This month, meet Adie Margineanu, a UX and visual designer with a special interest in accessibility and inclusive design. Before moving into the field of user experience, Adie combined her creative talent and passion for science when she earned her Masters in Biomedical Communication.
What area of design or sector do you specialize in or enjoy working in the most?
My preferences are fairly sector-agnostic as long as the work is ethical and our realized designs will help people in some way. One of my favourite projects was working on the user experience of the Shoppers Home Health Care website. While the site was designed to be a retail platform, I really enjoyed taking a universal design perspective and ensuring the experience worked for everyone – my colleague Heather Moore really helped with this aspect, ensuring all visual design was fully accessible.
Ultimately I’m much more interested in design as a process than as a solution targeted at specific sectors. I like projects that flex my design research muscles and that help me to hone specific techniques. Working in more nebulous problem spaces for brand new products or nascent strategies for services is really interesting and appealing to me from a professional development perspective.
Are you involved in any side projects?
Design fosters a culture of continuous learning. It’s not exactly a side project, but I’m in the middle of a certificate program at Ryerson that focuses on accessibility from legislative, social, cultural, and philosophical vantage points.
I think applying a design lens or design criticism to some of the established legislative mandates as well as the way culture is or is not inclusive has been incredibly valuable and potentially unique in my course work.
Being cognizant of the way social structure and hierarchy is designed to exclude, oppress, or marginalize people has helped me reshape and rethink how I approach my own design practice.
How important is taking a break from working on a computer to you? How do you do this (ie. Brainstorming with post it notes, sketching etc).
I don’t believe that design can happen on a screen without lo-fi, scratchy iteration. I always sketch out ideas in my notebook (grids or dot grids are my bffs). I also do a lot of sketching on post-its for easy affinity mapping and rejigging things. No matter how far along in the design process, it’s good to step back and question what you’re doing – be your own designated dissenter and don’t get too attached. Lo-fi keeps emotional attachment low!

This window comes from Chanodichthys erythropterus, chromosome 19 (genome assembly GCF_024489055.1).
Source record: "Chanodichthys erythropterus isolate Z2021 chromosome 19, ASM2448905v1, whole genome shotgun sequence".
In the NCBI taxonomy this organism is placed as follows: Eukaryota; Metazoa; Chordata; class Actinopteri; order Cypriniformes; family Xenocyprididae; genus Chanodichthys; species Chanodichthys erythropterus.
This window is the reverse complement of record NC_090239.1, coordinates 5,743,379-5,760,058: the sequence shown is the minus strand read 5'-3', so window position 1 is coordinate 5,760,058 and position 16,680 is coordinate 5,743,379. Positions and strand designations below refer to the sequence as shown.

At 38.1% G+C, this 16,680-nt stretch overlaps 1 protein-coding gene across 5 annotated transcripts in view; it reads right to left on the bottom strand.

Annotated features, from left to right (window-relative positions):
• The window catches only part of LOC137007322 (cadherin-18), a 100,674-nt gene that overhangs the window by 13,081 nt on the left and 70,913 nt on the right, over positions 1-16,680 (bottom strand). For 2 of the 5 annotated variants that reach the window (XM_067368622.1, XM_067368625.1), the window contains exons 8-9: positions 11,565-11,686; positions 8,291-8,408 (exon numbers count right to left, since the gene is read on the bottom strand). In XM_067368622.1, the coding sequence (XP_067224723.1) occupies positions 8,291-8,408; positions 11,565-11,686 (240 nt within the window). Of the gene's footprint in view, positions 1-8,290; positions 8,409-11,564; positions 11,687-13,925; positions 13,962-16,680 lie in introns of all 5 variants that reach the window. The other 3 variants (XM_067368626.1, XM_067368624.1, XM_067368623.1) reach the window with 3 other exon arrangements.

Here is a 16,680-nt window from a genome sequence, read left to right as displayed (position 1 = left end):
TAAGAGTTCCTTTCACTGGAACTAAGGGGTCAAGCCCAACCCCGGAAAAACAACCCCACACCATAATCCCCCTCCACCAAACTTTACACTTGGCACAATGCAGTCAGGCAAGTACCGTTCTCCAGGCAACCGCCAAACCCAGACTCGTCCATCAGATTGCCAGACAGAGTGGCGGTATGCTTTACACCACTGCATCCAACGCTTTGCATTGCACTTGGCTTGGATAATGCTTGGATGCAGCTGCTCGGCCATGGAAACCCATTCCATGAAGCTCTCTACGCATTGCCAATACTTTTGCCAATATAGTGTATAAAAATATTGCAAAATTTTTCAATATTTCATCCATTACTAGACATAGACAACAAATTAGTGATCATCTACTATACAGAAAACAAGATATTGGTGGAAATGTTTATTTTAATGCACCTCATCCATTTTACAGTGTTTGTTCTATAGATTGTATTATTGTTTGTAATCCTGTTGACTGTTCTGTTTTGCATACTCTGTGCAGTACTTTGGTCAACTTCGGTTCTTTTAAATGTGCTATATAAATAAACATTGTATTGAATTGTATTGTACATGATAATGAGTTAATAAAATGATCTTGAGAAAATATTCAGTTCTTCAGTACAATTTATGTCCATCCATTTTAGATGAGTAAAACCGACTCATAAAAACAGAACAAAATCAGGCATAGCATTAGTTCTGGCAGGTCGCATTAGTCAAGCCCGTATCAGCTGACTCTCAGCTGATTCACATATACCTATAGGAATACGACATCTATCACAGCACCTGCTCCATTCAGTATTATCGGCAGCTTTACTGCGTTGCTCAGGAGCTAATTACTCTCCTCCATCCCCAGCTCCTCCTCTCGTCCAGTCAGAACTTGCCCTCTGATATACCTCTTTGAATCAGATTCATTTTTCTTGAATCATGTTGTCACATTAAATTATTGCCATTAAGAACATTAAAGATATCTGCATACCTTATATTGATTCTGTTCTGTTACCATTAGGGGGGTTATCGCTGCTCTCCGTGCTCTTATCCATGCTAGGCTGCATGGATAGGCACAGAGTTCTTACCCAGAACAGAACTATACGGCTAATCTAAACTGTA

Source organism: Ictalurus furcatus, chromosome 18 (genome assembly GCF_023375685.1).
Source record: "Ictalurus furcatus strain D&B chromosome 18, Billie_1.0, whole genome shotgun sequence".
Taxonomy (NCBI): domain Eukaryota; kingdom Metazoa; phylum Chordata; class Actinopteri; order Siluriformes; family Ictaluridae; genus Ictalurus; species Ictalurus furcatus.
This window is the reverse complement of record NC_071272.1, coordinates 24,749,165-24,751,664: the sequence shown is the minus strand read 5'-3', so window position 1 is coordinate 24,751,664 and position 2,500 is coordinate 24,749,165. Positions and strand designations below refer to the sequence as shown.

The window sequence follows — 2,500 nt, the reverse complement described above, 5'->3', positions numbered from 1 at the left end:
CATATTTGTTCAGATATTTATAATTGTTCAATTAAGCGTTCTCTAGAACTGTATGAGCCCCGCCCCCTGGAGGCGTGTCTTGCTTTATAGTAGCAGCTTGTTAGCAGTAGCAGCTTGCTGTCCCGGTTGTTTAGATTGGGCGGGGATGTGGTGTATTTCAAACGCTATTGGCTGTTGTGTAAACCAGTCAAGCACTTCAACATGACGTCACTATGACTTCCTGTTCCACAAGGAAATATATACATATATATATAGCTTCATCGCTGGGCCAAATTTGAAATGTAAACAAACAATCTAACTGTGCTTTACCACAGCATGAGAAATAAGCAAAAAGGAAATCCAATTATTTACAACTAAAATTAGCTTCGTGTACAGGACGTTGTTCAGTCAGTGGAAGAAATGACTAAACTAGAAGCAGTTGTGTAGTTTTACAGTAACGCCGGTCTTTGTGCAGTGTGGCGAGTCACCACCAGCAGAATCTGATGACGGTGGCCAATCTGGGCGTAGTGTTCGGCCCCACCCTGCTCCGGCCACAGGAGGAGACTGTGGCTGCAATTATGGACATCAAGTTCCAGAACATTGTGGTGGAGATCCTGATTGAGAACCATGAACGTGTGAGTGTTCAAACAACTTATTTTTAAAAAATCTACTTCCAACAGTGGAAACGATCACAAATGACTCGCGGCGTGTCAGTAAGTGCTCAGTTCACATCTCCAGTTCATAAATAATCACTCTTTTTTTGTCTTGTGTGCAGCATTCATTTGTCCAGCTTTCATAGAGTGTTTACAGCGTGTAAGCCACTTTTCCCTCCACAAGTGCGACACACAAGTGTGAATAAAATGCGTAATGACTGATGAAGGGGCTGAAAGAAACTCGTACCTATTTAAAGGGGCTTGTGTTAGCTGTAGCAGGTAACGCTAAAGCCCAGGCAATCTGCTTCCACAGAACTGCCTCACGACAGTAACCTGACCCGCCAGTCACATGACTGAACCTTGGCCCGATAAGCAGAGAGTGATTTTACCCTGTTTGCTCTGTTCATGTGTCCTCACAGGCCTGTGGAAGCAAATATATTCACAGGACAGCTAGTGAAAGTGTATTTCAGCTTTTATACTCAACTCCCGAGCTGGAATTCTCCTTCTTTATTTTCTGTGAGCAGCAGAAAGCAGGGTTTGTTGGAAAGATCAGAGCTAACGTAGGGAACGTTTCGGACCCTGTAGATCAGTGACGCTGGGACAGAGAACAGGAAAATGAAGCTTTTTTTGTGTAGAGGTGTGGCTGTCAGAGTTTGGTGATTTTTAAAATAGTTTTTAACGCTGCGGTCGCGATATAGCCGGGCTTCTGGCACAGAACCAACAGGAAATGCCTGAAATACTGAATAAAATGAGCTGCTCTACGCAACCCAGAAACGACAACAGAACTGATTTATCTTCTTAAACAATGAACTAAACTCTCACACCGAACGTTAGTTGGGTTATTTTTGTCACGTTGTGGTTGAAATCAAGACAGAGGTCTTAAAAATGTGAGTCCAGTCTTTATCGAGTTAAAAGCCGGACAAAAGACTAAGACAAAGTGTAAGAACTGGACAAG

When you begin a new project, how do you get inspired to create the best solution?
Generative research and talking to real users or representative users of the thing we are designing is the most important thing to me at the beginning of any project. Inclusive design should not be limited to designing accessible experiences – it should be a mandate for any new initiative.
One-on-one interviews with representative users that tease out the gaps between current solutions (or lack thereof) and their actual needs are so valuable for truly understanding the problem space and how to design something for real people with unique challenges.
What designers do you find interesting or inspiring? Why?
Leveraging design to fuel social and infrastructural change on a large scale is the kind of work I find most inspiring. In a recent lecture, Susan Goltsman (an environmental designer specializing in planning and designing inclusive environments for children and families) said “Everything affects everything – if you focus on one thing, you’re missing the point.”
I think as designers we are uniquely equipped to hone in with incredible attention to detail on the micro-challenges we aim to solve, while maintaining perspective on the systems, social forces, and complex challenges in our culture that we affect.
I recently read Eric Meyer and Sara Wachter-Boettcher’s book Design for Real Life and found it pretty inspiring. They do a great job of advocating for users and their context in the solutions they design and point out how devastating design decisions can be when they are made in a vacuum apart from the greater social and emotional context.
What are some common challenges that you often face in your work?
One of the most common challenges I face is a lack of understanding or empathy around an inclusive design process, which manifests in lack of time and resources allocated to robust design and user research.
What tends to happen is we design in a bit of a vacuum and rely on latent usability testing to uncover issues on a fairly finalized product. This can often lead to insights that the conceptual model of the product is flawed or that users have no motivation to use the product. These insights could be pivotal in the early stages of discovery if given the license to explore.